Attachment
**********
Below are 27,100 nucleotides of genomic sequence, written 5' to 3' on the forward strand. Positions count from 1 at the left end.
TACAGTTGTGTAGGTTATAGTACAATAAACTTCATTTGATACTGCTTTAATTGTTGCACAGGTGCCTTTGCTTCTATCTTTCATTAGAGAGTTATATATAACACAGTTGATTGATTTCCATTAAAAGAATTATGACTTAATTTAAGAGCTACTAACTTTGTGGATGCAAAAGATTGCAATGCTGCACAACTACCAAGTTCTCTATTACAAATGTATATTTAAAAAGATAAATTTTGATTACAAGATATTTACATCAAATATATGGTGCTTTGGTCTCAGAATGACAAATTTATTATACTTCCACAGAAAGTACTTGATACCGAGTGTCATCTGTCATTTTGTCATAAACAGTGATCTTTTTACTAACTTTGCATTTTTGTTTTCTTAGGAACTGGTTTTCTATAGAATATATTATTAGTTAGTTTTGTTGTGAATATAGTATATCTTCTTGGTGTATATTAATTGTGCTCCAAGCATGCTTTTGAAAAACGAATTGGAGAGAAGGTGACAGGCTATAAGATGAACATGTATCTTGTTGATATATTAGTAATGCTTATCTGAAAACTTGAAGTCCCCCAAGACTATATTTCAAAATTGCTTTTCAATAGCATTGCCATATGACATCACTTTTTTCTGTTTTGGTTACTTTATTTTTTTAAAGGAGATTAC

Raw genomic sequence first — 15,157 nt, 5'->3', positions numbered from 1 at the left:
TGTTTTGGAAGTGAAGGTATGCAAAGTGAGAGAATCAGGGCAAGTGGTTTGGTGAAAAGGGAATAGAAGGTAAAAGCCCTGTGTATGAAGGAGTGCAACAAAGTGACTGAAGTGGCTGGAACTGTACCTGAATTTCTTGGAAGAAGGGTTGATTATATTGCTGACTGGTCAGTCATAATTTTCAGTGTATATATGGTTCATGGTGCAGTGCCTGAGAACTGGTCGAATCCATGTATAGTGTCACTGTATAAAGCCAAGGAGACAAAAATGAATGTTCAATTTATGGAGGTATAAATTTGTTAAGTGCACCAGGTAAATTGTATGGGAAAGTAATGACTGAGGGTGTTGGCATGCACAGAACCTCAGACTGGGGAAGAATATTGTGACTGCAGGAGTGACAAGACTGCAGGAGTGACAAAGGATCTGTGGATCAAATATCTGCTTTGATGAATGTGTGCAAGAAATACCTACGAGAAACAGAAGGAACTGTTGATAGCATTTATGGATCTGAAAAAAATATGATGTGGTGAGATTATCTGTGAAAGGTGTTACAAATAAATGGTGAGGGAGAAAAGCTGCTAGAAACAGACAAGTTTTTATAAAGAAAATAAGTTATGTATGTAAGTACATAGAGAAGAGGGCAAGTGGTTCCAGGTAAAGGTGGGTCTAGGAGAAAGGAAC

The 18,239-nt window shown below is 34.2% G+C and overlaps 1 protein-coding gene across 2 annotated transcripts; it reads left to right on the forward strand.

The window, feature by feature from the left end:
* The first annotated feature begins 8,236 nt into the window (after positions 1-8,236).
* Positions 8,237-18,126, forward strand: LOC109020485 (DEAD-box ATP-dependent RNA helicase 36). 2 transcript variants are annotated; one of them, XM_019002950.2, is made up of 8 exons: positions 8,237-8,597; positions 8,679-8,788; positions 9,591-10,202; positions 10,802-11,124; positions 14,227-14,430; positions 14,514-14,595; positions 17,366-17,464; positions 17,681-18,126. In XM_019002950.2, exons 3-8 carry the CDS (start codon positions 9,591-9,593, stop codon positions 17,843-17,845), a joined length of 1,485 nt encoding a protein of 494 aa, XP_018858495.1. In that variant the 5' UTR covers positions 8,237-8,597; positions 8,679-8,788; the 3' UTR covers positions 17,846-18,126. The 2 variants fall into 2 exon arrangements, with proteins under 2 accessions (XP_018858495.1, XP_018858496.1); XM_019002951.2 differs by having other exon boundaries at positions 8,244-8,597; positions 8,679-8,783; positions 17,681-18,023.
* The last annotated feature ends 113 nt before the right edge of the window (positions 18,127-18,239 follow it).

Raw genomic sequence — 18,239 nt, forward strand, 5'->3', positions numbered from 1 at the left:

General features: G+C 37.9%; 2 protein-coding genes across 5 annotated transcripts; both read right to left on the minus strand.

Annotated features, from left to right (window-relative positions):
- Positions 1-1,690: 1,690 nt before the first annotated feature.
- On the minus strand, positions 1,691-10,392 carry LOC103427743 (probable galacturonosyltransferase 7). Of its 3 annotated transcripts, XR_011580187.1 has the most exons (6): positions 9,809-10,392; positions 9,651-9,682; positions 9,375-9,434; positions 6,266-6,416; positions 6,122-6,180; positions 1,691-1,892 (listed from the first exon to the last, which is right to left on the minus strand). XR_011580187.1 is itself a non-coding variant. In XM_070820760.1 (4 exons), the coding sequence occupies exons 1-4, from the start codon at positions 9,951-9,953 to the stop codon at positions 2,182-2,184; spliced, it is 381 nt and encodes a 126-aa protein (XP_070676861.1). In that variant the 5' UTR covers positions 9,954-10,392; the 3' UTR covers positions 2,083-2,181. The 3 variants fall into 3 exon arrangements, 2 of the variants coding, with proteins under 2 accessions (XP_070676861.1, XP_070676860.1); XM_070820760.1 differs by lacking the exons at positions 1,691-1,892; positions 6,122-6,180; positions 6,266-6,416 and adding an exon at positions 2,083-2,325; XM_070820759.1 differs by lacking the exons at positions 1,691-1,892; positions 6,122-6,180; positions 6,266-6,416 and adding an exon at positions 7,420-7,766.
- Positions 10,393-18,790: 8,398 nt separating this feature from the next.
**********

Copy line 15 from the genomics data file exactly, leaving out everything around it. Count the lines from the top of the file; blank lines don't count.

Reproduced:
- Positions 10,393-18,790: 8,398 nt separating this feature from the next.